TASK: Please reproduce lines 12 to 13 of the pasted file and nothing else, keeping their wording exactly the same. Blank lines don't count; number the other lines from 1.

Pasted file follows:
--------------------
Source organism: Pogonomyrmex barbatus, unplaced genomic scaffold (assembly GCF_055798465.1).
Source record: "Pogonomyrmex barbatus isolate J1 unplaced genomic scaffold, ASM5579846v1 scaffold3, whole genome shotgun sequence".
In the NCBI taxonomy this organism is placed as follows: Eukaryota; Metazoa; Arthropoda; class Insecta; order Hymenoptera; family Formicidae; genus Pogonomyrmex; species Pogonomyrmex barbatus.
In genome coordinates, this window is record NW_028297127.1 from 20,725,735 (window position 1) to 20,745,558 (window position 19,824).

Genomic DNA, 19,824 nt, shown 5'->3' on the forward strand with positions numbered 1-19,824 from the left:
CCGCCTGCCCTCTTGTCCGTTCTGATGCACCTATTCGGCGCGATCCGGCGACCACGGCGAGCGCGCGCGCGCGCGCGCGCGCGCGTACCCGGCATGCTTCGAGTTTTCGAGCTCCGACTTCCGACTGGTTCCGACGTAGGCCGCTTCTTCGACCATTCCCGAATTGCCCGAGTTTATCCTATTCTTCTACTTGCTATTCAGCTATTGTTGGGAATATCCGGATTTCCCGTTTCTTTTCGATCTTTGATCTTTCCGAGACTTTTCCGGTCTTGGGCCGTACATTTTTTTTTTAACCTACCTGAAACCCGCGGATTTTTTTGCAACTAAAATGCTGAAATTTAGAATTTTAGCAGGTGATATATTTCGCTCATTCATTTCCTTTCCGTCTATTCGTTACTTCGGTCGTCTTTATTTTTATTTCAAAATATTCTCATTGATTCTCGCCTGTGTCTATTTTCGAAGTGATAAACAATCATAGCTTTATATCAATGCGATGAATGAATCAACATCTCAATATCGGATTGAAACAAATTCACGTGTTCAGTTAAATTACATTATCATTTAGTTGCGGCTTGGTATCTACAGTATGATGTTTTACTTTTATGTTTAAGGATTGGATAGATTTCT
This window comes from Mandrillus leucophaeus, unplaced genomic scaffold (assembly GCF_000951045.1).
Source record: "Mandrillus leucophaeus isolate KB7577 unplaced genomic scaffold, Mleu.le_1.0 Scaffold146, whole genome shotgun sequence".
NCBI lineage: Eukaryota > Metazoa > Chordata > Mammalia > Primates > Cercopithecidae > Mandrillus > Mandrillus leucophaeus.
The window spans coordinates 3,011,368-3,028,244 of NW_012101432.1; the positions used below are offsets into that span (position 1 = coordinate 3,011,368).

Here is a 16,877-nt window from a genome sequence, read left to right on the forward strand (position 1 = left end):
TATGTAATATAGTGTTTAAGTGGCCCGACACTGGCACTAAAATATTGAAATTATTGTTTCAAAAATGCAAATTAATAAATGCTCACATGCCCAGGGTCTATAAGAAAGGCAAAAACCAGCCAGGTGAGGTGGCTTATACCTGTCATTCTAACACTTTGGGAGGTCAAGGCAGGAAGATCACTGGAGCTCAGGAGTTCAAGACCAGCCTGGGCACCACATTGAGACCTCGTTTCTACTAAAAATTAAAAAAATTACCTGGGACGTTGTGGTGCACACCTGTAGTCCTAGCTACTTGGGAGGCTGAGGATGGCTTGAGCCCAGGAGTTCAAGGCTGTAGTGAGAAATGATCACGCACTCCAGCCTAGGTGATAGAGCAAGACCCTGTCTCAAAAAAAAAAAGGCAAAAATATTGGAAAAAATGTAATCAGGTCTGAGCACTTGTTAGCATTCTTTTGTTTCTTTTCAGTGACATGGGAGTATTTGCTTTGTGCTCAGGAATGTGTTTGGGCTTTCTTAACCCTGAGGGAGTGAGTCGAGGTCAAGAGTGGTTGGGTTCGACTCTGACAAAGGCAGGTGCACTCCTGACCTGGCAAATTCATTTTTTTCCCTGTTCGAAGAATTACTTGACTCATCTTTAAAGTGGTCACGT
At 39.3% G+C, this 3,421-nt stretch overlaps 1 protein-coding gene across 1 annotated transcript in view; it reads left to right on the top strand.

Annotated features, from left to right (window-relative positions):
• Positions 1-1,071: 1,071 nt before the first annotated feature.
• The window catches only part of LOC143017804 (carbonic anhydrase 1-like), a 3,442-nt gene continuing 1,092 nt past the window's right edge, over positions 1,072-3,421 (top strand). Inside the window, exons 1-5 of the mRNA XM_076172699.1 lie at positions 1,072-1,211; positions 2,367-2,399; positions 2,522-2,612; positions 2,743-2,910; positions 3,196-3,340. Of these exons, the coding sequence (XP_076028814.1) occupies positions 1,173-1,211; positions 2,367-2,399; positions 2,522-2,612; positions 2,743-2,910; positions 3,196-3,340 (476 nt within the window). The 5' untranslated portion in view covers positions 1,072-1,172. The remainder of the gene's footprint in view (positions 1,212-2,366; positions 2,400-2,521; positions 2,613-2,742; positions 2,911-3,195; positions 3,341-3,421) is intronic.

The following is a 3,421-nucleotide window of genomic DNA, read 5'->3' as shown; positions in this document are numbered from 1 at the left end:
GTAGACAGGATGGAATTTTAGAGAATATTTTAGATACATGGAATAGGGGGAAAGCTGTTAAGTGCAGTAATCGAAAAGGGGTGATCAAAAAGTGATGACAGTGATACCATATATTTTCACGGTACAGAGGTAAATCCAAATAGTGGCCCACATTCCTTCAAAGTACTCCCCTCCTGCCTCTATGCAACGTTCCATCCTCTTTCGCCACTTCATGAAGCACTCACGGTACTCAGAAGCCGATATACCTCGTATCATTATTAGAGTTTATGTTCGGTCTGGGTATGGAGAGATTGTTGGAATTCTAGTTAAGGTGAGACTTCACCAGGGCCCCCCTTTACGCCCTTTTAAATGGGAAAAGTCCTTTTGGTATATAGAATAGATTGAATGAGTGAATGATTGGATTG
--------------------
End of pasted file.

TATGTAATATAGTGTTTAAGTGGCCCGACACTGGCACTAAAATATTGAAATTATTGTTTCAAAAATGCAAATTAATAAATGCTCACATGCCCAGGGTCTATAAGAAAGGCAAAAACCAGCCAGGTGAGGTGGCTTATACCTGTCATTCTAACACTTTGGGAGGTCAAGGCAGGAAGATCACTGGAGCTCAGGAGTTCAAGACCAGCCTGGGCACCACATTGAGACCTCGTTTCTACTAAAAATTAAAAAAATTACCTGGGACGTTGTGGTGCACACCTGTAGTCCTAGCTACTTGGGAGGCTGAGGATGGCTTGAGCCCAGGAGTTCAAGGCTGTAGTGAGAAATGATCACGCACTCCAGCCTAGGTGATAGAGCAAGACCCTGTCTCAAAAAAAAAAAGGCAAAAATATTGGAAAAAATGTAATCAGGTCTGAGCACTTGTTAGCATTCTTTTGTTTCTTTTCAGTGACATGGGAGTATTTGCTTTGTGCTCAGGAATGTGTTTGGGCTTTCTTAACCCTGAGGGAGTGAGTCGAGGTCAAGAGTGGTTGGGTTCGACTCTGACAAAGGCAGGTGCACTCCTGACCTGGCAAATTCATTTTTTTCCCTGTTCGAAGAATTACTTGACTCATCTTTAAAGTGGTCACGT
At 39.3% G+C, this 3,421-nt stretch overlaps 1 protein-coding gene across 1 annotated transcript in view; it reads left to right on the top strand.